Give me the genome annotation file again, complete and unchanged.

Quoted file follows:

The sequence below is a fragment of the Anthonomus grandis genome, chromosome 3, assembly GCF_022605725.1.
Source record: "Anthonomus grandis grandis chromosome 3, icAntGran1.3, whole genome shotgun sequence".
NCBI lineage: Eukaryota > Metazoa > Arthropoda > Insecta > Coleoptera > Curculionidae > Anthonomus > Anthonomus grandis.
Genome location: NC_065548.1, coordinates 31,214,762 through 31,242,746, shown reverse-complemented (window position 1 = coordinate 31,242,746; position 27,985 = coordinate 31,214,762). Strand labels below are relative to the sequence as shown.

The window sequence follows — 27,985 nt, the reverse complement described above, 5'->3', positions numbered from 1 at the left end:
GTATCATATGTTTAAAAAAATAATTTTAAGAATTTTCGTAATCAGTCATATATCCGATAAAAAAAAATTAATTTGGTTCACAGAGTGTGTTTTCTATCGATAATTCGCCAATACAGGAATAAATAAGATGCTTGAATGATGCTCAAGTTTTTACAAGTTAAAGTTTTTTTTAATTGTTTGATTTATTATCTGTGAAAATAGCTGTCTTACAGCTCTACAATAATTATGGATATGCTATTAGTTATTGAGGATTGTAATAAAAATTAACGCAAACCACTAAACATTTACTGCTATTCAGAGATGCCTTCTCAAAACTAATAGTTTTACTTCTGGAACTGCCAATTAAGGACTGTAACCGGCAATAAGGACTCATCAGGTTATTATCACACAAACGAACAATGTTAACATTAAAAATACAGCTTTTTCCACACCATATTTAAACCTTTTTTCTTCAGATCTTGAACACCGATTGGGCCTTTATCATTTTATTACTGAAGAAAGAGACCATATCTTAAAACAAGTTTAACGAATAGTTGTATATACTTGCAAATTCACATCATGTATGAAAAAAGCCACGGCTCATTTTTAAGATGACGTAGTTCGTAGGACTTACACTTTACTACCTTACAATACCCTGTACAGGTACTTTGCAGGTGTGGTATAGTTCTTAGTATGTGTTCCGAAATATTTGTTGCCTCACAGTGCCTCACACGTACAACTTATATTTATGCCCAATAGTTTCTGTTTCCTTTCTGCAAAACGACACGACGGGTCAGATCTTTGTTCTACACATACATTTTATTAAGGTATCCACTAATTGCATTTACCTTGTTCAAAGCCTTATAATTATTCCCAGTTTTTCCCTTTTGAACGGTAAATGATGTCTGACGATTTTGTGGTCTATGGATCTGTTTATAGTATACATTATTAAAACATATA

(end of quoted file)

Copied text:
The sequence below is a fragment of the Anthonomus grandis genome, chromosome 3, assembly GCF_022605725.1.
Source record: "Anthonomus grandis grandis chromosome 3, icAntGran1.3, whole genome shotgun sequence".
NCBI lineage: Eukaryota > Metazoa > Arthropoda > Insecta > Coleoptera > Curculionidae > Anthonomus > Anthonomus grandis.
Genome location: NC_065548.1, coordinates 31,214,762 through 31,242,746, shown reverse-complemented (window position 1 = coordinate 31,242,746; position 27,985 = coordinate 31,214,762). Strand labels below are relative to the sequence as shown.

The window sequence follows — 27,985 nt, the reverse complement described above, 5'->3', positions numbered from 1 at the left end:
GTATCATATGTTTAAAAAAATAATTTTAAGAATTTTCGTAATCAGTCATATATCCGATAAAAAAAAATTAATTTGGTTCACAGAGTGTGTTTTCTATCGATAATTCGCCAATACAGGAATAAATAAGATGCTTGAATGATGCTCAAGTTTTTACAAGTTAAAGTTTTTTTTAATTGTTTGATTTATTATCTGTGAAAATAGCTGTCTTACAGCTCTACAATAATTATGGATATGCTATTAGTTATTGAGGATTGTAATAAAAATTAACGCAAACCACTAAACATTTACTGCTATTCAGAGATGCCTTCTCAAAACTAATAGTTTTACTTCTGGAACTGCCAATTAAGGACTGTAACCGGCAATAAGGACTCATCAGGTTATTATCACACAAACGAACAATGTTAACATTAAAAATACAGCTTTTTCCACACCATATTTAAACCTTTTTTCTTCAGATCTTGAACACCGATTGGGCCTTTATCATTTTATTACTGAAGAAAGAGACCATATCTTAAAACAAGTTTAACGAATAGTTGTATATACTTGCAAATTCACATCATGTATGAAAAAAGCCACGGCTCATTTTTAAGATGACGTAGTTCGTAGGACTTACACTTTACTACCTTACAATACCCTGTACAGGTACTTTGCAGGTGTGGTATAGTTCTTAGTATGTGTTCCGAAATATTTGTTGCCTCACAGTGCCTCACACGTACAACTTATATTTATGCCCAATAGTTTCTGTTTCCTTTCTGCAAAACGACACGACGGGTCAGATCTTTGTTCTACACATACATTTTATTAAGGTATCCACTAATTGCATTTACCTTGTTCAAAGCCTTATAATTATTCCCAGTTTTTCCCTTTTGAACGGTAAATGATGTCTGACGATTTTGTGGTCTATGGATCTGTTTATAGTATACATTATTAAAACATATA